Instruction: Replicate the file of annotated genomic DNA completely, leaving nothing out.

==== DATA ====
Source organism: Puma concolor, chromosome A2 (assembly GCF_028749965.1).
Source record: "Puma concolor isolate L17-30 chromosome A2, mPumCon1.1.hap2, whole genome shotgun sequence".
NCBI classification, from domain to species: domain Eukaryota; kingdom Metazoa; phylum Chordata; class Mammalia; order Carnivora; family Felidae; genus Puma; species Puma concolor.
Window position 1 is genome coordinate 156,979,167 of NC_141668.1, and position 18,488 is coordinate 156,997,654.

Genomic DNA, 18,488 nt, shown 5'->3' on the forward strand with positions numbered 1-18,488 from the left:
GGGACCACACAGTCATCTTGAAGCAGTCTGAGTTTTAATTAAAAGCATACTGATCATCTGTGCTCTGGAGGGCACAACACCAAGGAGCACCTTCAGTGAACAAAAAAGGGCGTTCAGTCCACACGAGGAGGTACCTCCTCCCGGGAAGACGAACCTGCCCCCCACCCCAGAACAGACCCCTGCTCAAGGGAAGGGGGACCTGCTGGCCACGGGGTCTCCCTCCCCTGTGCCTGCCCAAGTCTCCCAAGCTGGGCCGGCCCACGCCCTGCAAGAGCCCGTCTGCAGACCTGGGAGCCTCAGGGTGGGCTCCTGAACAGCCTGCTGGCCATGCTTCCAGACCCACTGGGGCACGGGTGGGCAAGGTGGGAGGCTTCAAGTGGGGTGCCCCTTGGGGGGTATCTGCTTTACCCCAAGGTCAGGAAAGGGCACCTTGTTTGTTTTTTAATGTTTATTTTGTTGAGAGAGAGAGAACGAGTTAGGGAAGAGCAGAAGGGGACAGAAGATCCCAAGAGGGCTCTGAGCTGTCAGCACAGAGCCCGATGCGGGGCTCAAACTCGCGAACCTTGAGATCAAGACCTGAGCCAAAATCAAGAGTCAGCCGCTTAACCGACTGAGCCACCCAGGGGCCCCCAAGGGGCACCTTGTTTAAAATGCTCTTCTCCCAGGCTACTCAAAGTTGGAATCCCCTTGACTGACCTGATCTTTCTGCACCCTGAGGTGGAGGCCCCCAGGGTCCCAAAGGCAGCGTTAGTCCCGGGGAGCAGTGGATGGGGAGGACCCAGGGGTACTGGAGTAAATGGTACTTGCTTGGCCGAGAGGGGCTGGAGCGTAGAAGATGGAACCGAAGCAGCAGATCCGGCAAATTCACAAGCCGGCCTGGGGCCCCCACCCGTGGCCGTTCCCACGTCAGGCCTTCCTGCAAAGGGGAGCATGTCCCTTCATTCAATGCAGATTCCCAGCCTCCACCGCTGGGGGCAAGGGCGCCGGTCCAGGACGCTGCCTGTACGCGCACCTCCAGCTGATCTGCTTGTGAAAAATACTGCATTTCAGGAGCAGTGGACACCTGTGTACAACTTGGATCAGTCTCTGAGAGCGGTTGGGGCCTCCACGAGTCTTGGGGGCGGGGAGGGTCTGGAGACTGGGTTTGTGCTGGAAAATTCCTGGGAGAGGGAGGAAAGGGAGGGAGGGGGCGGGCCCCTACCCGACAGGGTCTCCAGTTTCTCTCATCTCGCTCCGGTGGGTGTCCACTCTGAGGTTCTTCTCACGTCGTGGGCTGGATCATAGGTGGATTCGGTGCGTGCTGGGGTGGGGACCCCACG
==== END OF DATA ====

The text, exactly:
Source organism: Puma concolor, chromosome A2 (assembly GCF_028749965.1).
Source record: "Puma concolor isolate L17-30 chromosome A2, mPumCon1.1.hap2, whole genome shotgun sequence".
NCBI classification, from domain to species: domain Eukaryota; kingdom Metazoa; phylum Chordata; class Mammalia; order Carnivora; family Felidae; genus Puma; species Puma concolor.
Window position 1 is genome coordinate 156,979,167 of NC_141668.1, and position 18,488 is coordinate 156,997,654.

Genomic DNA, 18,488 nt, shown 5'->3' on the forward strand with positions numbered 1-18,488 from the left:
GGGACCACACAGTCATCTTGAAGCAGTCTGAGTTTTAATTAAAAGCATACTGATCATCTGTGCTCTGGAGGGCACAACACCAAGGAGCACCTTCAGTGAACAAAAAAGGGCGTTCAGTCCACACGAGGAGGTACCTCCTCCCGGGAAGACGAACCTGCCCCCCACCCCAGAACAGACCCCTGCTCAAGGGAAGGGGGACCTGCTGGCCACGGGGTCTCCCTCCCCTGTGCCTGCCCAAGTCTCCCAAGCTGGGCCGGCCCACGCCCTGCAAGAGCCCGTCTGCAGACCTGGGAGCCTCAGGGTGGGCTCCTGAACAGCCTGCTGGCCATGCTTCCAGACCCACTGGGGCACGGGTGGGCAAGGTGGGAGGCTTCAAGTGGGGTGCCCCTTGGGGGGTATCTGCTTTACCCCAAGGTCAGGAAAGGGCACCTTGTTTGTTTTTTAATGTTTATTTTGTTGAGAGAGAGAGAACGAGTTAGGGAAGAGCAGAAGGGGACAGAAGATCCCAAGAGGGCTCTGAGCTGTCAGCACAGAGCCCGATGCGGGGCTCAAACTCGCGAACCTTGAGATCAAGACCTGAGCCAAAATCAAGAGTCAGCCGCTTAACCGACTGAGCCACCCAGGGGCCCCCAAGGGGCACCTTGTTTAAAATGCTCTTCTCCCAGGCTACTCAAAGTTGGAATCCCCTTGACTGACCTGATCTTTCTGCACCCTGAGGTGGAGGCCCCCAGGGTCCCAAAGGCAGCGTTAGTCCCGGGGAGCAGTGGATGGGGAGGACCCAGGGGTACTGGAGTAAATGGTACTTGCTTGGCCGAGAGGGGCTGGAGCGTAGAAGATGGAACCGAAGCAGCAGATCCGGCAAATTCACAAGCCGGCCTGGGGCCCCCACCCGTGGCCGTTCCCACGTCAGGCCTTCCTGCAAAGGGGAGCATGTCCCTTCATTCAATGCAGATTCCCAGCCTCCACCGCTGGGGGCAAGGGCGCCGGTCCAGGACGCTGCCTGTACGCGCACCTCCAGCTGATCTGCTTGTGAAAAATACTGCATTTCAGGAGCAGTGGACACCTGTGTACAACTTGGATCAGTCTCTGAGAGCGGTTGGGGCCTCCACGAGTCTTGGGGGCGGGGAGGGTCTGGAGACTGGGTTTGTGCTGGAAAATTCCTGGGAGAGGGAGGAAAGGGAGGGAGGGGGCGGGCCCCTACCCGACAGGGTCTCCAGTTTCTCTCATCTCGCTCCGGTGGGTGTCCACTCTGAGGTTCTTCTCACGTCGTGGGCTGGATCATAGGTGGATTCGGTGCGTGCTGGGGTGGGGACCCCACG